Harrell: The coronavirus is part of life in the world that God made
Daniel Harrell the new editor of Christianity Today wrote this disturbing editorial recently, where he argued that the coronavirus isn't evil but actually part of the way God made life. Harrell starts well with a quote from Karl Barth correctly noting that even bacterial illness is part of the Fall. But then he pivots and states that viruses are part of God's original good creation!
"God makes no mistakes, and bacteria and viruses indeed are mirabilis (from the Latin meaning remarkable, or even amazing or wondrous, adjectives frequently used to describe creation) and part of the plan from the start. Death itself is required for organic life to exist."Harrell goes on to argue that God built viruses into the original creation as part of his plan to allow us freedom. However he buries the lede, it's not just that viruses are necessary part of creation, but part of the catalogue birds, water and atoms that God declares "very good" (Gen 2:31) on the sixth day. It's an editorial so Harrell probably doesn't have time to explain his strange and disturbing theodicy but let me explain a better way of understanding the question of how evil is the coronavirus.
Isham: The coronavirus is a part of the way sin breaks creation
Evil is a moral category - which encapsulates everything on the path to death, life without God. Adam and Eve actualise this category when they eat from the tree of the knowledge of good and evil. It did not exist prior to their choice and for reasons which are opaque they choose evil instead of goodness. God then gives them over to this choice which is both an act of mercy and an act of punishment. Time to repent, but also time to see the growing horror, of life without God. This giving-over changes everything.
The entire structure of the Cosmos was altered by sin, this is why God tells Adam, that he'll live under a curse. The ground will produce "thorns and thistles" (3:18) because Adam choose death instead of life, so he'll live out the Serpent's words ("you will not surely die" 3:4) until the abyss consumes them both. God gives Adam and Eve over to the path they have chosen. Therefore the moral category of evil contains both aspects of sin: brokenness and corruption, the outworking of that original offence. You see this theme played out across Scripture and in Reformed theology which describes the gospel as Creation, Fall, Redemption and Restoration.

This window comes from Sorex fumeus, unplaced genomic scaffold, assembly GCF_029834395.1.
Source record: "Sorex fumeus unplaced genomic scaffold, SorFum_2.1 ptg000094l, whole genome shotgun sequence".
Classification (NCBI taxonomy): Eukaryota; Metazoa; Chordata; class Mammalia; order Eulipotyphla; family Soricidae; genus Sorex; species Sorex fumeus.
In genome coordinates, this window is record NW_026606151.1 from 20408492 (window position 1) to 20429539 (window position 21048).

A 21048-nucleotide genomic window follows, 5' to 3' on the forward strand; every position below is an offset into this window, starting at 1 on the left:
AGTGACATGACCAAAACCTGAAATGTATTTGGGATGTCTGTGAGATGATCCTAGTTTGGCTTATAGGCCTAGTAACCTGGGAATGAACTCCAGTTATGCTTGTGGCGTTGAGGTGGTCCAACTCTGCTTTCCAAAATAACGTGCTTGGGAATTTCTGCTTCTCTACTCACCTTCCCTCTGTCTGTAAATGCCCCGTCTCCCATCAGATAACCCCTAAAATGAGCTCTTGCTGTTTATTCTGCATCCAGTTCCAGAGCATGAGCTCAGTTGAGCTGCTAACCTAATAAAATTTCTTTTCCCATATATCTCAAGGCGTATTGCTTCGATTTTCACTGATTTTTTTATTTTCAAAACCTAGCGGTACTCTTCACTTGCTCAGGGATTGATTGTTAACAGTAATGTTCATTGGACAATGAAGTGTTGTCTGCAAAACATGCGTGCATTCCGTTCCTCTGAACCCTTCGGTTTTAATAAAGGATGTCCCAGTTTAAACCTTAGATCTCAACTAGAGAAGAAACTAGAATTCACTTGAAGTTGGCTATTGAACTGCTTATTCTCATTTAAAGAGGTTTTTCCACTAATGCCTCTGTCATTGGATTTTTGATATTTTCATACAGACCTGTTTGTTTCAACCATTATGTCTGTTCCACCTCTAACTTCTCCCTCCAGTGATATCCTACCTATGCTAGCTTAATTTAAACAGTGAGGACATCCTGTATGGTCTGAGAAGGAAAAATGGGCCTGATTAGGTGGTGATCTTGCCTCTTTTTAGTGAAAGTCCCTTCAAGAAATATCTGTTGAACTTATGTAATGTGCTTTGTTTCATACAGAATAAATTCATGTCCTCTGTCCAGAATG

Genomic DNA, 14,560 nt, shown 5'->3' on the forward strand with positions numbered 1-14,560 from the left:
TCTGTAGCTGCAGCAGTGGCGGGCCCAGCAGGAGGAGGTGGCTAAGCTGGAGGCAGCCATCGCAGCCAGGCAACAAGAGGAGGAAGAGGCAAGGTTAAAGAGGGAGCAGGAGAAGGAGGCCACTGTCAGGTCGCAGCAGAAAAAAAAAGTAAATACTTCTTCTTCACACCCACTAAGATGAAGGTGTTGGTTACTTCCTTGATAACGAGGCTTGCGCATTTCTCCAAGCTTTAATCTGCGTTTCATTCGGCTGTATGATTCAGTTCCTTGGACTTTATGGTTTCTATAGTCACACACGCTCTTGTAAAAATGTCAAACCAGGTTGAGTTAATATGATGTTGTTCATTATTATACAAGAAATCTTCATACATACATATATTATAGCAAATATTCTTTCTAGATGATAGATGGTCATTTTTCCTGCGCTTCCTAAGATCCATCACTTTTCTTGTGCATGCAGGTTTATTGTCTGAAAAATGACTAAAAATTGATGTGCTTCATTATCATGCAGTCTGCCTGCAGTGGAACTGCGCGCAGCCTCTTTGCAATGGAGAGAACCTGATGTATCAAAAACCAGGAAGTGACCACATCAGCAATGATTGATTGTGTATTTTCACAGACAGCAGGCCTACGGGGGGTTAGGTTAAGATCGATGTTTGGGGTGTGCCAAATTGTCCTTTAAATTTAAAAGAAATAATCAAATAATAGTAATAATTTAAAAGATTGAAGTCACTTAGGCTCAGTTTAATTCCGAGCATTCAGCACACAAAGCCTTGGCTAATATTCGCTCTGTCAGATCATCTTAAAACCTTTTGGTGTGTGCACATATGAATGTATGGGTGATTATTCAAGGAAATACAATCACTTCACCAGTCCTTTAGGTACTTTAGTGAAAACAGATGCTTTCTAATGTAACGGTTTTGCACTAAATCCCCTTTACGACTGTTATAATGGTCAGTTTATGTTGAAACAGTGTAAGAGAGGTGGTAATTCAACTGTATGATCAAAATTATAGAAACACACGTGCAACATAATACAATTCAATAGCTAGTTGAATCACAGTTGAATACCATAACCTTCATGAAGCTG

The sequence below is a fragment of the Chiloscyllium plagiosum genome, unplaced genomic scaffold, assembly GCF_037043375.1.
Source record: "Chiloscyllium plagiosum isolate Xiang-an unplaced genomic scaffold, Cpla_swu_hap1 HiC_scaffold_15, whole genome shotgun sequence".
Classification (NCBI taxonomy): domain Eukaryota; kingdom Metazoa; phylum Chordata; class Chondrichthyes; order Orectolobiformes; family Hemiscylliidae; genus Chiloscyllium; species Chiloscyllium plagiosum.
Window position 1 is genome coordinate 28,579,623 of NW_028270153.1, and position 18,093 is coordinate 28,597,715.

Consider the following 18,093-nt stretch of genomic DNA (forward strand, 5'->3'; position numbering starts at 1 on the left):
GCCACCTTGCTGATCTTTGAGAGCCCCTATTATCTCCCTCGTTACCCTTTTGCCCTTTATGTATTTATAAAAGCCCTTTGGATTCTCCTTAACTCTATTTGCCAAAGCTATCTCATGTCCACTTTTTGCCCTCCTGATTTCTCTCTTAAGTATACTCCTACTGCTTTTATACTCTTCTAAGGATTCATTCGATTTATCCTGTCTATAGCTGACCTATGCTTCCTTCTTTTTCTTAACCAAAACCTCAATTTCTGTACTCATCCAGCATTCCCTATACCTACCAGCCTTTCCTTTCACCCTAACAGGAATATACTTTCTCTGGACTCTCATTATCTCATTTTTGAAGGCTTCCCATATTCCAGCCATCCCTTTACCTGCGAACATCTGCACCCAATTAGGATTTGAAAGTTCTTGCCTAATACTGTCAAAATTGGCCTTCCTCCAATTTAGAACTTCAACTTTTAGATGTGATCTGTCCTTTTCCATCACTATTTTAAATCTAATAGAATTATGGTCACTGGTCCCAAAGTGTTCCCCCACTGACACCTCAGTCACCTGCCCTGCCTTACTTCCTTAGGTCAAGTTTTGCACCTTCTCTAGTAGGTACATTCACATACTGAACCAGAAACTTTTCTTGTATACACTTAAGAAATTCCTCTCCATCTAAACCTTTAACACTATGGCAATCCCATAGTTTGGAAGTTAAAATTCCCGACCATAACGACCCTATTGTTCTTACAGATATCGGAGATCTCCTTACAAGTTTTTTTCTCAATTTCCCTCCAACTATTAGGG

Harrell seeks to justify his argument by saying need you bacteria, carnivorous animals and entropy before the Fall otherwise Creation wouldn't function. ("But unless God’s creation defies every characteristic of biological reality, bacteria and viruses are not bitter fruits of the fall" - 3rd paragraph.) However he overlooks/ignores a crucial truth which is also a prominent trope in the world's of CS Lewis & Tolkien, the world has changed and then will change again in the future. When Adam and Eve are banished, the world changes, the diminishing ages in chapter five of Genesis, the radical washing of the flood in Genesis 6 to 8 signal that the almost magical nature of the world in Genesis 1-4 has been lost, that we live in a broken and different world, we live now in the age of sin.
This way of thinking also helps us make sense of the Resurrection. The disciples eventually recognised Jesus after he rose from the dead, but his body had now been imbued with supernatural powers. Being the Son of God, he could change the universe into purple quarks with a word before or after his resurrection, so the ability to jump through walls is an indicator that while recognisably human his body has been re-made. He's still able to eat fish and carries the scars of death but his body is renewed in a dramatic way. If we belong to Jesus that will happen to us.
Our views compared
Not only does this view make better sense of the Scriptural data than Harrell's view, we are able to correctly view the coronavirus for what it is, evil rather than a some sort of educational process designed by God to make us more enlightened. (Eg "Better to view creation not as something perfect gone awry, but as something begun as very good only not yet finished." 3rd paragraph) The basic plot of Bible and the gospel, is bad news a saviour and then good news. We live at nadir of that story, the coronavirus is a product of Adam's offence against God but Jesus will rescue us from it, either as a survivor or through the agony of death. Harrell's suggested story to explain the goodness of the coronavirus is bizarre, everything good, even things that appear bad and then everything getting better even when it looks worse followed by even better in an up-award trajectory.